Everyone talks about having an actionable data insights strategy. Heck, I talk about it on every post and in every tweet. But what most people don’t talk about is how to use data insights to inform a program or campaign. Sometimes by analyzing data, you can provide whitespace to a client and show extreme business value.
According to the CMO Survey: Rising to meet the challenge by Deloitte, 84% of marketers who work for consumer brands made significant investments in data insights in 2020. This is certainly good news but there’s still a long way to go.
I don’t know how many times I have heard “data-driven storytelling” and I’m just as guilty as the next person of using it more than I should.
But I wonder how many people know what it means because it’s so much more than a buzzword.
It’s kind of self-explanatory right — data-driven storytelling is the action of using actionable data insights to inform a story, media plan, content, headline, blog post, ad copy or all of the above. I think it’s important to pause here and mention that there’s data and there’s data insights; and data is just that — numbers. It’s not actionable. Insights, on the other hand, is a discovery or a conclusion based on analysis.
Here are a few data insights examples.
If I were to say that my Facebook ads generated 5,000 clicks to my website, well, that’s great… it’s good data.
But if I were to say that after a few A/B tests, we saw a 12% increase in clicks when the creative has a red CTA button instead of a blue CTA button.
These are actionable data insights.
Now the reality is that it’s not hard to get insights like this.
There’s a free version of Similar Web and I wanted to get some quick data about WIRED, so I plugged in wired.com and here’s what I got.
Basic traffic data — 17.9M visitors, almost a 80% bounce rate. We see that over half the traffic comes from the US — we can see the top referring websites, organic search numbers, and then we can the % of traffic from social.
This is great data. Yes. But there’s more.
Let’s Dig Deeper on a Data Insights Strategy
So, back to WIRED. Now, if you’re in PR, please please please don’t ignore data insights. You don’t have to be a data scientist to use data in a smart way. There are tools that can help you.
These audiences are clustered based on demographics, psychographics, self-identifiable characteristics and follower relationships we refer to as affinities.
I wanted to quickly drill down on one specific audience to see what else I can find — so here we have a developer audience, 79% male, they skew younger, like sports and they also read sites like The Verge, HBR and PC Mag.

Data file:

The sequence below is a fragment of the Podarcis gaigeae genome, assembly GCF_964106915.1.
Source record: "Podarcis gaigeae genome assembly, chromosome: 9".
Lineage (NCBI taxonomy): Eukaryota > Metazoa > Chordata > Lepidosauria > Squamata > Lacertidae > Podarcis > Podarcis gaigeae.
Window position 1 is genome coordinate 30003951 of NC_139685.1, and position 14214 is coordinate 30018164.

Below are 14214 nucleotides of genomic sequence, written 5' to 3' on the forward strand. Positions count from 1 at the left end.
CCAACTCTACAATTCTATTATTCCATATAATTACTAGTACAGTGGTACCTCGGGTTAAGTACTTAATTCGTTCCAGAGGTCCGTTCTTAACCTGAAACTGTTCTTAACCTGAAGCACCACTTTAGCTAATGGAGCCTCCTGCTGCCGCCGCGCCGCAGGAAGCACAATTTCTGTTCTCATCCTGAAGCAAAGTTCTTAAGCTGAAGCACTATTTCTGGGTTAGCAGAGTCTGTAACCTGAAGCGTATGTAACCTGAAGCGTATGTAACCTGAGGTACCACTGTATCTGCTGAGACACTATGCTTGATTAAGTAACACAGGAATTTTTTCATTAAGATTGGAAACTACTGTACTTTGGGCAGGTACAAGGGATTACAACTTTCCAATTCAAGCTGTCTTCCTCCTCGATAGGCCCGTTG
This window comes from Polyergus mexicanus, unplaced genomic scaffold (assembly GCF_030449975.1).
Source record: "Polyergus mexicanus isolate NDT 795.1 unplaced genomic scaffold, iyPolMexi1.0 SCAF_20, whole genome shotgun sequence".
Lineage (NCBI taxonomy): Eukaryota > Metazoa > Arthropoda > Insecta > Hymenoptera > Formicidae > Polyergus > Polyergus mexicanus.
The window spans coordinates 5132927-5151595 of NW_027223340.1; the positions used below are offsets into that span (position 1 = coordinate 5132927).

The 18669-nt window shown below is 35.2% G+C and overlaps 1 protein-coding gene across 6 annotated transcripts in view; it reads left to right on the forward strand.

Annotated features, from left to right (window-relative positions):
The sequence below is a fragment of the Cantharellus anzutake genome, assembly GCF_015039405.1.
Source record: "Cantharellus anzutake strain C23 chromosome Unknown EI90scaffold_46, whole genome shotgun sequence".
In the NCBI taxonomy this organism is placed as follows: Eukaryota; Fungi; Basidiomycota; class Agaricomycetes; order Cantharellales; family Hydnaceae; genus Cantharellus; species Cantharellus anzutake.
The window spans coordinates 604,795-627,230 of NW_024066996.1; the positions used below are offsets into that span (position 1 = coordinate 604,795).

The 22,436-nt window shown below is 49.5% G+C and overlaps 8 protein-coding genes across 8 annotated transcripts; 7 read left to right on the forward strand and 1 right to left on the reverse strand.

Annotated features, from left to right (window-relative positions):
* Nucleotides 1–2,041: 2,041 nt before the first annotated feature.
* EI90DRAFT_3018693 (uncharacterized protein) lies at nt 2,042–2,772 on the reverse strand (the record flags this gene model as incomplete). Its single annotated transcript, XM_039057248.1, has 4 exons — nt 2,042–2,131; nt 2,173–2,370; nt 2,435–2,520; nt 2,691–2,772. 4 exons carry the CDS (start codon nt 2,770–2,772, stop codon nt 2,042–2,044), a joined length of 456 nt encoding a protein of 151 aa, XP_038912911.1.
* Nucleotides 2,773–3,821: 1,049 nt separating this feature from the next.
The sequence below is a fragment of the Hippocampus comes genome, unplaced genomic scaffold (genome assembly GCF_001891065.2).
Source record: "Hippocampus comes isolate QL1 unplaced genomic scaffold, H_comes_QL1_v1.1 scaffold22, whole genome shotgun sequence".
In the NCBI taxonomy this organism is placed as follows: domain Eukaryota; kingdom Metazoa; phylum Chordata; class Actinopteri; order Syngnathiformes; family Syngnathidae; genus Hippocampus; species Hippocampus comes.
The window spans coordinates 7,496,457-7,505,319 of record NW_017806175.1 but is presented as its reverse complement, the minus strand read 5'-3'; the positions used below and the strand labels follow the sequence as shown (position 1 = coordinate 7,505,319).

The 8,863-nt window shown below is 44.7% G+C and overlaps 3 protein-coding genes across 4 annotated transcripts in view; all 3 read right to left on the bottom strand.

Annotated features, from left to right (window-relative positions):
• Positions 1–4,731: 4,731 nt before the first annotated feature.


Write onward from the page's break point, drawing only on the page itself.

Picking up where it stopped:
We can also what brand affinities they have, podcasts they listen to, channels they use.
Some interesting data insights here about WIRED’s readership.
Let’s move on.
The next piece of the analysis is based on topical relevance. In other words, what topics does WIRED write about the most. In other words, what are they publishing?
The first trend line is data from January 2019, and you can see here that data and security are dominant topics of media coverage.
You’ll also notice that Artificial intelligence and workplace has some nice growth over the last 18 months, with a nice spike in April/May which was a natural result of COVID 19.
The chart on the right represents relative share of coverage, so when you take these 7 topics as one data set, 5G accounts for only 6% of that coverage, AI 7%, Security 33% and so on.
What this is not saying is that of all WIRED coverage, security is mentioned 33% of the time. It’s only representative of this data set.
So as we continue to dig, I wanted to understand how often WIRED was writing about some of the top technology companies.
This data represents unique mentions, meaning after I excluded all the other companies, Google was still mentioned in 568 total articles and I did the same for each company.
The double clicking on Google, this is a topical coverage analysis. The size of each color-coded piece represents volume, so in this case, when WIRED wrote about Google, almost 50% of the time it was about the company, CEO, employees and other corporate challenges.
Then coming in 2nd was Google Maps, then Google Assistant, etc.
And lastly, these are just the top 3 pieces of coverage over the last 6 months as determined by engagement or what I refer to as resonance.
In this case resonance equals some type of social action – a like, comment, share, RT, pin, comment or inbound link.
So the next logical question here is, yes, there’s a lot of interesting data here, but are there any actionable data insights?
Well, after reviewing the data, I found a few.
If you are trying to reach a developer audience, this is a gold mine of information. You know what other media platforms they read, what podcast they listen to and I even discovered a new developer forum that I wasn’t aware of before.
Also, if you can somehow align your company’s product or service narrative to the digital workplace, you may have a better chance of getting coverage since that topic is becoming more relevant to the journalists that write for WIRED.
So should you prioritize WIRED in your data insights strategy? Well, I would recommend doing this analysis for a larger group of media outlets and apply a score card of some sort based on the data insights that’s important to you. It could be unique monthly visitors, article engagement, topical relevance and so much more.
And that’s the type of data insights strategy you can use to make better decisions for clients.
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